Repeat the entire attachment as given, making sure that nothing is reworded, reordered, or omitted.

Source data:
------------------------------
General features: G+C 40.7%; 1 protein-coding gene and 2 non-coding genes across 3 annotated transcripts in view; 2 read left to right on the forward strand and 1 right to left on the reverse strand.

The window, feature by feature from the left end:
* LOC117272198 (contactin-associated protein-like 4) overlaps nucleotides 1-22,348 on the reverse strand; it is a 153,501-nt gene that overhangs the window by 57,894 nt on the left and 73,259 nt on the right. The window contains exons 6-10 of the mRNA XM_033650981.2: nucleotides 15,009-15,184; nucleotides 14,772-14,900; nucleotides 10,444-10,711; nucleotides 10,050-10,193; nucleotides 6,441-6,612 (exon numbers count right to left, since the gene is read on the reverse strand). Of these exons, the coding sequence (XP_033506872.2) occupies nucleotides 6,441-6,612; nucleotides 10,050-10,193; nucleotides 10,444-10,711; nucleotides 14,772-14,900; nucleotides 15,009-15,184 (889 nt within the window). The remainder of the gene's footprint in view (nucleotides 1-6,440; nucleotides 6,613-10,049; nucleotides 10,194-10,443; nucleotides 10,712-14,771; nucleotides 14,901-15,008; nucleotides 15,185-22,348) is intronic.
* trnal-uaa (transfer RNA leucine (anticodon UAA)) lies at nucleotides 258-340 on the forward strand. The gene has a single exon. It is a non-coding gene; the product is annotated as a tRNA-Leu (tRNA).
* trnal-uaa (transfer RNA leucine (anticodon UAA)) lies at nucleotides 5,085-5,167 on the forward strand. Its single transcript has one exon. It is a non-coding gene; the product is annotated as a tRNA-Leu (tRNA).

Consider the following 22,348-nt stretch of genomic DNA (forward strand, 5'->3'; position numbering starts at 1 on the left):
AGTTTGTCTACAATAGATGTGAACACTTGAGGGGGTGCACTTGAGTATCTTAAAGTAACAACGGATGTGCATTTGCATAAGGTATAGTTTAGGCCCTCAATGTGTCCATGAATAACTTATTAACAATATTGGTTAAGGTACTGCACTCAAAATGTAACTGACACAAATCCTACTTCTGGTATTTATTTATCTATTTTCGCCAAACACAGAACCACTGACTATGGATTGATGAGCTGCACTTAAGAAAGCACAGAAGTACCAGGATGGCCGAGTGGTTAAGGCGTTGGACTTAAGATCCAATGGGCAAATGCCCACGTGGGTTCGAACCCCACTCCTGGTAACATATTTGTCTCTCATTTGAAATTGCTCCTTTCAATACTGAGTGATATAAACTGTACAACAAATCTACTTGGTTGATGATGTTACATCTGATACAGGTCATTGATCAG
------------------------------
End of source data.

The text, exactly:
General features: G+C 40.7%; 1 protein-coding gene and 2 non-coding genes across 3 annotated transcripts in view; 2 read left to right on the forward strand and 1 right to left on the reverse strand.

The window, feature by feature from the left end:
* LOC117272198 (contactin-associated protein-like 4) overlaps nucleotides 1-22,348 on the reverse strand; it is a 153,501-nt gene that overhangs the window by 57,894 nt on the left and 73,259 nt on the right. The window contains exons 6-10 of the mRNA XM_033650981.2: nucleotides 15,009-15,184; nucleotides 14,772-14,900; nucleotides 10,444-10,711; nucleotides 10,050-10,193; nucleotides 6,441-6,612 (exon numbers count right to left, since the gene is read on the reverse strand). Of these exons, the coding sequence (XP_033506872.2) occupies nucleotides 6,441-6,612; nucleotides 10,050-10,193; nucleotides 10,444-10,711; nucleotides 14,772-14,900; nucleotides 15,009-15,184 (889 nt within the window). The remainder of the gene's footprint in view (nucleotides 1-6,440; nucleotides 6,613-10,049; nucleotides 10,194-10,443; nucleotides 10,712-14,771; nucleotides 14,901-15,008; nucleotides 15,185-22,348) is intronic.
* trnal-uaa (transfer RNA leucine (anticodon UAA)) lies at nucleotides 258-340 on the forward strand. The gene has a single exon. It is a non-coding gene; the product is annotated as a tRNA-Leu (tRNA).
* trnal-uaa (transfer RNA leucine (anticodon UAA)) lies at nucleotides 5,085-5,167 on the forward strand. Its single transcript has one exon. It is a non-coding gene; the product is annotated as a tRNA-Leu (tRNA).

Consider the following 22,348-nt stretch of genomic DNA (forward strand, 5'->3'; position numbering starts at 1 on the left):
AGTTTGTCTACAATAGATGTGAACACTTGAGGGGGTGCACTTGAGTATCTTAAAGTAACAACGGATGTGCATTTGCATAAGGTATAGTTTAGGCCCTCAATGTGTCCATGAATAACTTATTAACAATATTGGTTAAGGTACTGCACTCAAAATGTAACTGACACAAATCCTACTTCTGGTATTTATTTATCTATTTTCGCCAAACACAGAACCACTGACTATGGATTGATGAGCTGCACTTAAGAAAGCACAGAAGTACCAGGATGGCCGAGTGGTTAAGGCGTTGGACTTAAGATCCAATGGGCAAATGCCCACGTGGGTTCGAACCCCACTCCTGGTAACATATTTGTCTCTCATTTGAAATTGCTCCTTTCAATACTGAGTGATATAAACTGTACAACAAATCTACTTGGTTGATGATGTTACATCTGATACAGGTCATTGATCAG